BOOTLEG FILES 440: “The Atom Strikes!” (1945 documentary short produced by the U.S. Army Signal Corps).
LAST SEEN: The entire 30-minute film is online at many websites.
AMERICAN HOME VIDEO: It has been included in collections of public domain films relating to World War II and nuclear weapons.
REASON FOR BOOTLEG STATUS: There was no copyright on the film.
CHANCES OF SEEING A COMMERCIAL DVD RELEASE: It is forever stuck in the public domain.
This week marks the anniversary of the dropping of the atomic bombs on Hiroshima and Nagasaki. Back in 1945, during the early part of the U.S. military occupation of Japan, independent journalists and newsreel cameramen (either American or Japanese) were forbidden to enter the bombed cities. Instead, the U.S. Army Signal Corps sent in their camera crews to document the aftermath of the attacks.
“The Atom Strikes!” was never intended to be shown to the American public. Instead, it was produced as part of the Army-Navy Screen Magazine series, which consisted of documentaries to be shown exclusively to U.S. military personnel. (The film has no screen credits and I cannot locate information on who directed it.) The film is very unusual because it places almost all of its focus on structural engineering – the human story is blithely ignored, with only fleeting suggestions that some people may have died in the blasts.
“The Atom Strikes!” opens with the New Mexico-based test of the first atomic bomb on July 16, 1945. Three different camera angles were set up to capture the destructive force of the bomb – and even though this is a black-and-white film, the fiery impact of the explosion is vibrantly apparent.
The film’s narrator then explains how and why Hiroshima was chosen for the first atomic bomb. The Army Signal Corps’ camera visits various locations in Hiroshima and lingers over the city’s buildings, bridges, statues and roads. (It is not clear just when the film was shot, though it may have been approximately six weeks after the bombing.)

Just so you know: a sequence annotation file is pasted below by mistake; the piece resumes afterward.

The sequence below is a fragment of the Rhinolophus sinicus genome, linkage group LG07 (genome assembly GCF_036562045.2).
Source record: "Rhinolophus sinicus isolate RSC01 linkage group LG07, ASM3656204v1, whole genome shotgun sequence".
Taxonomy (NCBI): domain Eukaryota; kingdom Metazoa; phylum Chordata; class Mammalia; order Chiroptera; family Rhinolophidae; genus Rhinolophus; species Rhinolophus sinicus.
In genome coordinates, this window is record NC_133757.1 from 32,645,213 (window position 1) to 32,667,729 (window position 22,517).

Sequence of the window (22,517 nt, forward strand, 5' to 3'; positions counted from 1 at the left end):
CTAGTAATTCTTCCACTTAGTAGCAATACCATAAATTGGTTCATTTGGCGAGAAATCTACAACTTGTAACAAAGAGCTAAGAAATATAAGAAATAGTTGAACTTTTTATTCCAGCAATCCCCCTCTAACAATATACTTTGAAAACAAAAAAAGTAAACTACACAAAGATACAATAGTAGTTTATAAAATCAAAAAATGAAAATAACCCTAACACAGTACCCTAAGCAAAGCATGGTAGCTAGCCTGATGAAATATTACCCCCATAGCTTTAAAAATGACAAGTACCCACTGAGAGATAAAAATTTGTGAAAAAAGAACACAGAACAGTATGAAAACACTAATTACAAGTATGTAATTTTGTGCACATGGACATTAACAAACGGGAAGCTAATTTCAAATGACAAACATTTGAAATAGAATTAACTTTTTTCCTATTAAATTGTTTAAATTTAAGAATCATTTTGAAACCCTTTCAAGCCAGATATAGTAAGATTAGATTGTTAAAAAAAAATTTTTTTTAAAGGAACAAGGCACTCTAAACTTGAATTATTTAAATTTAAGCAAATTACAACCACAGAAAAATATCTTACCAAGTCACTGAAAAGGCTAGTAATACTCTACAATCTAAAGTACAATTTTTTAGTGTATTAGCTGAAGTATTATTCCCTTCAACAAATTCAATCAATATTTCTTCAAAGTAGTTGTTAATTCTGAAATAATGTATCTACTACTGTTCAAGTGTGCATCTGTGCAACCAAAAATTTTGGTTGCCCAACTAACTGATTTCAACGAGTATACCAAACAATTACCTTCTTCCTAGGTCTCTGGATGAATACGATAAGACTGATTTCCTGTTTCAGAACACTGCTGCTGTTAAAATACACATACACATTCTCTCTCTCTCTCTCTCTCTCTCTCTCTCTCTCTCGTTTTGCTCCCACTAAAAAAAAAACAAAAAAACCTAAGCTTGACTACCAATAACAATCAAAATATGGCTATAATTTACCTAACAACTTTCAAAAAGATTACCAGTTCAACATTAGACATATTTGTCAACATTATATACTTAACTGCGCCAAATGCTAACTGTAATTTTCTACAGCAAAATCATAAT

The images captured in “The Atom Strikes!” are devastating, to put it mildly. The city was reduced to an endless landscape of rubble and wreckage, and the only structures that remained standing (albeit without windows and doors) were made from reinforced concrete. The narrator seems to fault the Japanese, in large part, for the extent of the structural damage by noting that municipal zoning allowed for flimsy wooden buildings next to solid concrete buildings – clearly, the damage would never have been so strong if Hiroshima was a city where every structure was designed to withstand an atom bomb.
As part of its obsession with the structural engineering aspects of post-bombing Hiroshima, “The Atom Strikes!” lingers on how so few of the city’s roads experienced any serious damage. The fact that the roads were occupied almost entirely by pedestrians while the sole vehicles were part of U.S. Army convoys is not acknowledged by the narrator.
A few U.S. soldiers from the occupation force serve as on-screen guides to the damage. One soldier points to a wall that was thrust into a severely tilted angle by the blast – though, of course the viewer could have ascertained the nature of the damage without the soldier’s assistance. Another soldier, standing on a bridge, points out a pedestrian’s shadow that was burned into the ground by the force of the bomb. However, the fate of the pedestrian is not cited.
Indeed, “The Atom Strikes!” spends so much time looking at schools, smokestacks, train bridges, roads and the Hiroshima train station that it never pauses to wonder about the people of Hiroshima. There is a quick view of a “Red Cross hospital” and the narrator assures the viewer that the facility continued operating in the aftermath of the attack, but the patients in the hospital are never shown on camera.